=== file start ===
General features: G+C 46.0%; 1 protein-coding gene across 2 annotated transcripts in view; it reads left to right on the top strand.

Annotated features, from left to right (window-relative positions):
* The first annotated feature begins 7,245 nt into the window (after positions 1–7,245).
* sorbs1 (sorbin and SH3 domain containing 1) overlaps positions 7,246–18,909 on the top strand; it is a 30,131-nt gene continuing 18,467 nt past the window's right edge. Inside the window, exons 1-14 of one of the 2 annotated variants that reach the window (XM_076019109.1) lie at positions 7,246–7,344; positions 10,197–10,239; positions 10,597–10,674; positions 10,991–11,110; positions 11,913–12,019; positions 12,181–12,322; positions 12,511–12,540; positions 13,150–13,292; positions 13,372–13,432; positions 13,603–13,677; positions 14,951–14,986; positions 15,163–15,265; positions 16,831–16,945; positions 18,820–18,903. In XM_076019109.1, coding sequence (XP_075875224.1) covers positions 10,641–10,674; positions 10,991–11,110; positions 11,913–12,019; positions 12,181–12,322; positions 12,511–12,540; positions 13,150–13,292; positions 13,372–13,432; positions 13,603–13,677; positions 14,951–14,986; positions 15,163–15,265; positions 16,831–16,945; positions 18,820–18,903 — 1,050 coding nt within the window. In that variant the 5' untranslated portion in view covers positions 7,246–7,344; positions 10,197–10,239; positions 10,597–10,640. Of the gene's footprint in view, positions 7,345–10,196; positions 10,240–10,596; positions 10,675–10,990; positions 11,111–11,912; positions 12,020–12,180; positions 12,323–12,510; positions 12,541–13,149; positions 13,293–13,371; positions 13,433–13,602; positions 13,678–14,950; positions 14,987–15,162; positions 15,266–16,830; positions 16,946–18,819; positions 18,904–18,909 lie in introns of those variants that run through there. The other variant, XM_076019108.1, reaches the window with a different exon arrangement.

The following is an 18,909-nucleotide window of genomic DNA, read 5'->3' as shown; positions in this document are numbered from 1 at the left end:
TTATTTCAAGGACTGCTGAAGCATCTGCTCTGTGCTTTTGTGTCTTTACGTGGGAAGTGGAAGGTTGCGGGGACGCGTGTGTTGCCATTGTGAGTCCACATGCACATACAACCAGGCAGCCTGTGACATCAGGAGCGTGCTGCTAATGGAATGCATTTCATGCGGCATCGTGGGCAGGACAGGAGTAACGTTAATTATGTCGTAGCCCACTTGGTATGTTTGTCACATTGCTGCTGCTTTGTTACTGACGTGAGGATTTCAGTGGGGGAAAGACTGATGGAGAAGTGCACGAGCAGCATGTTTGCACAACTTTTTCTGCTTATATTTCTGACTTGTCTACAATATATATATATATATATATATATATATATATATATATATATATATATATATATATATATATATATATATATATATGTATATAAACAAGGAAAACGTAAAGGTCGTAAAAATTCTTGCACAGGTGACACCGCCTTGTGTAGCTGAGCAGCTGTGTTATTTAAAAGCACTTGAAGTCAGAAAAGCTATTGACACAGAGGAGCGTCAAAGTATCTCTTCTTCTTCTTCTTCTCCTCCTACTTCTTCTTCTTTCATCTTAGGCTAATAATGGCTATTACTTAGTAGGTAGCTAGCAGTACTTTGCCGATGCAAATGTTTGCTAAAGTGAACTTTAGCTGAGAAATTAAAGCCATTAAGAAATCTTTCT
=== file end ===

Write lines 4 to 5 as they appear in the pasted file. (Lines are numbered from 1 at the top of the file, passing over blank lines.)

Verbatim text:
* sorbs1 (sorbin and SH3 domain containing 1) overlaps positions 7,246–18,909 on the top strand; it is a 30,131-nt gene continuing 18,467 nt past the window's right edge. Inside the window, exons 1-14 of one of the 2 annotated variants that reach the window (XM_076019109.1) lie at positions 7,246–7,344; positions 10,197–10,239; positions 10,597–10,674; positions 10,991–11,110; positions 11,913–12,019; positions 12,181–12,322; positions 12,511–12,540; positions 13,150–13,292; positions 13,372–13,432; positions 13,603–13,677; positions 14,951–14,986; positions 15,163–15,265; positions 16,831–16,945; positions 18,820–18,903. In XM_076019109.1, coding sequence (XP_075875224.1) covers positions 10,641–10,674; positions 10,991–11,110; positions 11,913–12,019; positions 12,181–12,322; positions 12,511–12,540; positions 13,150–13,292; positions 13,372–13,432; positions 13,603–13,677; positions 14,951–14,986; positions 15,163–15,265; positions 16,831–16,945; positions 18,820–18,903 — 1,050 coding nt within the window. In that variant the 5' untranslated portion in view covers positions 7,246–7,344; positions 10,197–10,239; positions 10,597–10,640. Of the gene's footprint in view, positions 7,345–10,196; positions 10,240–10,596; positions 10,675–10,990; positions 11,111–11,912; positions 12,020–12,180; positions 12,323–12,510; positions 12,541–13,149; positions 13,293–13,371; positions 13,433–13,602; positions 13,678–14,950; positions 14,987–15,162; positions 15,266–16,830; positions 16,946–18,819; positions 18,904–18,909 lie in introns of those variants that run through there. The other variant, XM_076019108.1, reaches the window with a different exon arrangement.

The following is an 18,909-nucleotide window of genomic DNA, read 5'->3' as shown; positions in this document are numbered from 1 at the left end: